[GRAPHIC: The Big Story]
Reporter: A vicious Halloween beating has a lot of people second-guessing a judge’s decision. Here is what happened.
[GRAPHIC: The Big Story: Four teens get house arrest, Probation for Attack.]
The victims were 3 white women. Four of their attackers- black teens. They were sentenced to probation and house arrest. The victims’ families say the teens got off too easy.
Victim’s Mother: This man kicked, hit, and punched these girls in the face. My daughter while she was laying unconscious on the ground from being hit in the head in the skateboard, he still continued to hit and kick and punch my daughter’s head and face and Lauren is walking out of court getting probation.
Reporter: Pam Bondi is a Florida state prosecutor. David Yannetti is a criminal defense attorney. Pam, did they get off too easy?
Pam Bondi: Julie, in this case I believe they did.
[GRAPHIC: Pam Bondi: Florida State Prosecutor]
I certainly believe they did. One of the main reasons is they have yet to admit their guilt, so I don’t know how you can rehabilitate these young people who haven’t even committed the crime when a judge convicted them. These were very, very serious charges and now they’re also 18 years old already.
Reporter: David, prosecutor is calling this a hate crime. Some of the youths hurled racial insults at the women and one was actually heard shouting out loud, "I hate whites!" A lot of people thought that hate crime designation was supposed to produce stronger penalties. Why wasn’t it this time, then?
[GRAPHIC: David Yannetti. Criminal Defense Attorney]
David Yannetti: Well, Julie, quite frankly, I think that this decision should not surprise people as much as it apparently has for 3 reasons. Number 1: these juveniles came before the court with absolutely no prior criminal record. Often times, especially teenagers with no record, do a break the first time around. Also, I think the more important reason is that the primary stated goal of the California Juvenile Justice System is rehabilitation and not punishment. The judge’s job, in this case, was to fashion the least restrictive alternative to guarantee the rehabilitation of these juveniles, and I think that’s what he did.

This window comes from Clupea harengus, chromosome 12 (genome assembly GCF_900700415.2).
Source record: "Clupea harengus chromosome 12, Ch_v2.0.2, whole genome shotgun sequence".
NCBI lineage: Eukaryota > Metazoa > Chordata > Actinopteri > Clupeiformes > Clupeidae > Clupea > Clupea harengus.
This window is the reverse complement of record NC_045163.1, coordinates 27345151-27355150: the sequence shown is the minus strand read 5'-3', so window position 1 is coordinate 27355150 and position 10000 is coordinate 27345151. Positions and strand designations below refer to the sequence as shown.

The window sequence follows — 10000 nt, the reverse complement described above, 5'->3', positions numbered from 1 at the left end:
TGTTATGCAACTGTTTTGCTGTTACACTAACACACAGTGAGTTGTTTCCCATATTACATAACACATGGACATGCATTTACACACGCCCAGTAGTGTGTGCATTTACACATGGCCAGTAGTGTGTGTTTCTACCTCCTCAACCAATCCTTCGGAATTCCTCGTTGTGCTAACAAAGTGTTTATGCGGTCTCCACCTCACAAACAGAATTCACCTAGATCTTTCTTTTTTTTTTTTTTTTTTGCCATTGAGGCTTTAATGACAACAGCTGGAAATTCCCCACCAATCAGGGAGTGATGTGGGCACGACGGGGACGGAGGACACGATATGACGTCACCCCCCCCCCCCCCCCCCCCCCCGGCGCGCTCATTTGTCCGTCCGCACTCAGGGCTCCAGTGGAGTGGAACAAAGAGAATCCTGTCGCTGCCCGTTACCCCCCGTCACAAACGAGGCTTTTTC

Reporter: All right, Pam. Here’s what I don’t get. David says they didn’t have priors. Okay, fine. So, they don’t have priors, and some of the youths that actually attacked these girls were as young as the age of 13. So, I don’t know. Does that mean if you’re a minor you get away with this at least if you don’t do it more than once because you have no prior?
Pam Bondi: Well, that’s what it sounds like. One of the prosecutor’s very good arguments that she made was that although they didn’t have priors, these were very serious crimes, and, I think Antoinette, one of the girls that was charged, the 16 or 18 year old, she had at least 10-12 fights in school as well as one of the other individuals. They were also convicted of the hate crime enhancement. And, again, Julie, I believe in rehabilitation. I believe that if you can rehabilitate a child. However, they have yet to admit their guilt. So how can you rehabilitate someone who won’t take responsibility for their crime? That’s my biggest problem.
Reporter: All right, David, all 3 women who were attacked were attacked by these youths, 4 of them, in fact, but 3 of them were teenage girls. If the attackers were boys on a bunch of girls, do you think we’d be talking about a little more than probation and house arrest?
David: Well, I don’t want to speculate about that. I would hope not. I would note, however, there’s this big outcry. Let’s keep in mind that the prosecution was asking for 9 months in juvenile camp, which was the maximum penalty allowed by law. All of these juveniles, including one that was found not guilty, was held for over 3 months while pending trial and during trial. So, that penalty, as well as strict probation until they’re 21 years old, they’re going to be on the hook for quite a while. If they re-offend or misbehave in any way, the public and the prosecutors will get their pond of flesh.
Reporter: All right. That’s all the time we have for today. But let’s hope so, and let’s hope that this teaches some kids some lessons that they can’t get away with this sort of thing. Pam Bondi and David Yannetti. Thank you both for coming on today.
[End of David Yannetti - Big Story on Fox News with Attorney David R Yannetti]